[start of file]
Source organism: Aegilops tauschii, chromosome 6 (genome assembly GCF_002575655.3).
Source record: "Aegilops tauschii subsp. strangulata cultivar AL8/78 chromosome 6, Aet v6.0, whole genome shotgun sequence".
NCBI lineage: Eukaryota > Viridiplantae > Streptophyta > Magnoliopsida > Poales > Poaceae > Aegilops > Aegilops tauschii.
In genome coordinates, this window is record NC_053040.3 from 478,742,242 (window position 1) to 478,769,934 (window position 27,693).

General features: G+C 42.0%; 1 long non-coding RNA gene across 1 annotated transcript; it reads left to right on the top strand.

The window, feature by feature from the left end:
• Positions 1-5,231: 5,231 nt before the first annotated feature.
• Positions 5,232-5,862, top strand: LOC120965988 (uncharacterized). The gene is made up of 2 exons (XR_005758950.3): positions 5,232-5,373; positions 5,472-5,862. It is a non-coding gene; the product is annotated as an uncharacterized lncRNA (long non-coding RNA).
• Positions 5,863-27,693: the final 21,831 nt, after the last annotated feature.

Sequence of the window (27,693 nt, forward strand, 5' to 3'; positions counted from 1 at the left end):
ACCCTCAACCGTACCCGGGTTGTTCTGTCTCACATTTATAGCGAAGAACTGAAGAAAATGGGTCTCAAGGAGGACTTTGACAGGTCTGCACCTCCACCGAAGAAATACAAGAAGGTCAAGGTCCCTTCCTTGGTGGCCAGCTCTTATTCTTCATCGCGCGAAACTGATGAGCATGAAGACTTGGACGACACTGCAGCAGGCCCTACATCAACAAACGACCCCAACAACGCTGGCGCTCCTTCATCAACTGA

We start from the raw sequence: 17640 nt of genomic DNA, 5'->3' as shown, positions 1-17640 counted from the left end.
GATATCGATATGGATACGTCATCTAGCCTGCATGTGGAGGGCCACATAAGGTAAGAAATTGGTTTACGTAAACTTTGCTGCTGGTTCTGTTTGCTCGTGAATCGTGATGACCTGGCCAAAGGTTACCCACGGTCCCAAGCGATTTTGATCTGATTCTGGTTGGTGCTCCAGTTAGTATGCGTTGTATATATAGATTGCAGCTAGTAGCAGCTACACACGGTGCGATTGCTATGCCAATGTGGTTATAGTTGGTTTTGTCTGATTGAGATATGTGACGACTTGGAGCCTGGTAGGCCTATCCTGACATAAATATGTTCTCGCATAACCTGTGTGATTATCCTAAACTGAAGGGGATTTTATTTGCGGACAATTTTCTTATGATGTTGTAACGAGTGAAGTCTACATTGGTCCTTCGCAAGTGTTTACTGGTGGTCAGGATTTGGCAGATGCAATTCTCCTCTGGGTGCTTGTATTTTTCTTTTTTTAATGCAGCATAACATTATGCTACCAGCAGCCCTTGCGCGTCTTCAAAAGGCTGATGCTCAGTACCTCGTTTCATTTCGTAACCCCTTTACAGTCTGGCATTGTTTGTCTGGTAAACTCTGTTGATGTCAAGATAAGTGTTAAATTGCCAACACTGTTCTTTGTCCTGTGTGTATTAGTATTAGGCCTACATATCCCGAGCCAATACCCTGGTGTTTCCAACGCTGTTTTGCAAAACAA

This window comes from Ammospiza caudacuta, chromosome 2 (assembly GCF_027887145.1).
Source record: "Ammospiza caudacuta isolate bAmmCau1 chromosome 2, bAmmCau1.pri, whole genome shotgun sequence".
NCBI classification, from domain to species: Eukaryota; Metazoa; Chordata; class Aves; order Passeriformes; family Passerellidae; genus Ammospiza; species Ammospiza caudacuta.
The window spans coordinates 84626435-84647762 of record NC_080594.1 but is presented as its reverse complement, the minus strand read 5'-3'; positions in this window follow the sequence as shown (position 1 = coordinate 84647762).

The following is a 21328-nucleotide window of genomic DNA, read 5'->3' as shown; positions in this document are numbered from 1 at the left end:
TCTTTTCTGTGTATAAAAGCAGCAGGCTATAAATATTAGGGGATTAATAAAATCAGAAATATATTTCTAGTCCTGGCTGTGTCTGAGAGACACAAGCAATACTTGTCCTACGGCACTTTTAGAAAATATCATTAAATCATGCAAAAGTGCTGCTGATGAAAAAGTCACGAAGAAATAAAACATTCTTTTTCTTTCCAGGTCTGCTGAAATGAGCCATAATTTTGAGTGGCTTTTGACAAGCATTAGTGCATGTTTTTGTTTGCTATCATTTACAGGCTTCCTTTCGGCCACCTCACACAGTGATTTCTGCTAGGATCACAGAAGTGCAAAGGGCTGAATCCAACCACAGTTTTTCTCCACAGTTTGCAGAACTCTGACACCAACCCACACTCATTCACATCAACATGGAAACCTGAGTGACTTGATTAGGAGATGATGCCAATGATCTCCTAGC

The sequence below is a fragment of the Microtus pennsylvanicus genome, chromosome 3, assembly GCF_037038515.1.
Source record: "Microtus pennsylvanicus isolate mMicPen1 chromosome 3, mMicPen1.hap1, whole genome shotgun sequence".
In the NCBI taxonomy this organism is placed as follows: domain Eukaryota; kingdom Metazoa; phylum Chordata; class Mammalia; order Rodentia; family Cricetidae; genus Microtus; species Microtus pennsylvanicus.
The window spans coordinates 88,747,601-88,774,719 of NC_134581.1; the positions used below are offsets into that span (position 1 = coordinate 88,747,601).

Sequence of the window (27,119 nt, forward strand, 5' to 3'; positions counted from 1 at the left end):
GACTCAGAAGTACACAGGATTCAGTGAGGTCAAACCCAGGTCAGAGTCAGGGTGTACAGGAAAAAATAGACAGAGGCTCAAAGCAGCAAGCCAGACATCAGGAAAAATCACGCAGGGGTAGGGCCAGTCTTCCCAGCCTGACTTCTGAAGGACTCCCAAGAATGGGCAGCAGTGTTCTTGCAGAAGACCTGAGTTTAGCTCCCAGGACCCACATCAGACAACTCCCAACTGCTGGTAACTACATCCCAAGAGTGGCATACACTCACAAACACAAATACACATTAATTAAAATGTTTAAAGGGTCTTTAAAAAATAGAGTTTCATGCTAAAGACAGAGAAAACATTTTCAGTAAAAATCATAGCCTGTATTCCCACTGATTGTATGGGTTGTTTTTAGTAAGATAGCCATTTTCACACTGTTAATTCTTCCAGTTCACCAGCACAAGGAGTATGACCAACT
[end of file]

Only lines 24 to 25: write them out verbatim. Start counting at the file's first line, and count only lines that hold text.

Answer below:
Sequence of the window (27,119 nt, forward strand, 5' to 3'; positions counted from 1 at the left end):
GACTCAGAAGTACACAGGATTCAGTGAGGTCAAACCCAGGTCAGAGTCAGGGTGTACAGGAAAAAATAGACAGAGGCTCAAAGCAGCAAGCCAGACATCAGGAAAAATCACGCAGGGGTAGGGCCAGTCTTCCCAGCCTGACTTCTGAAGGACTCCCAAGAATGGGCAGCAGTGTTCTTGCAGAAGACCTGAGTTTAGCTCCCAGGACCCACATCAGACAACTCCCAACTGCTGGTAACTACATCCCAAGAGTGGCATACACTCACAAACACAAATACACATTAATTAAAATGTTTAAAGGGTCTTTAAAAAATAGAGTTTCATGCTAAAGACAGAGAAAACATTTTCAGTAAAAATCATAGCCTGTATTCCCACTGATTGTATGGGTTGTTTTTAGTAAGATAGCCATTTTCACACTGTTAATTCTTCCAGTTCACCAGCACAAGGAGTATGACCAACT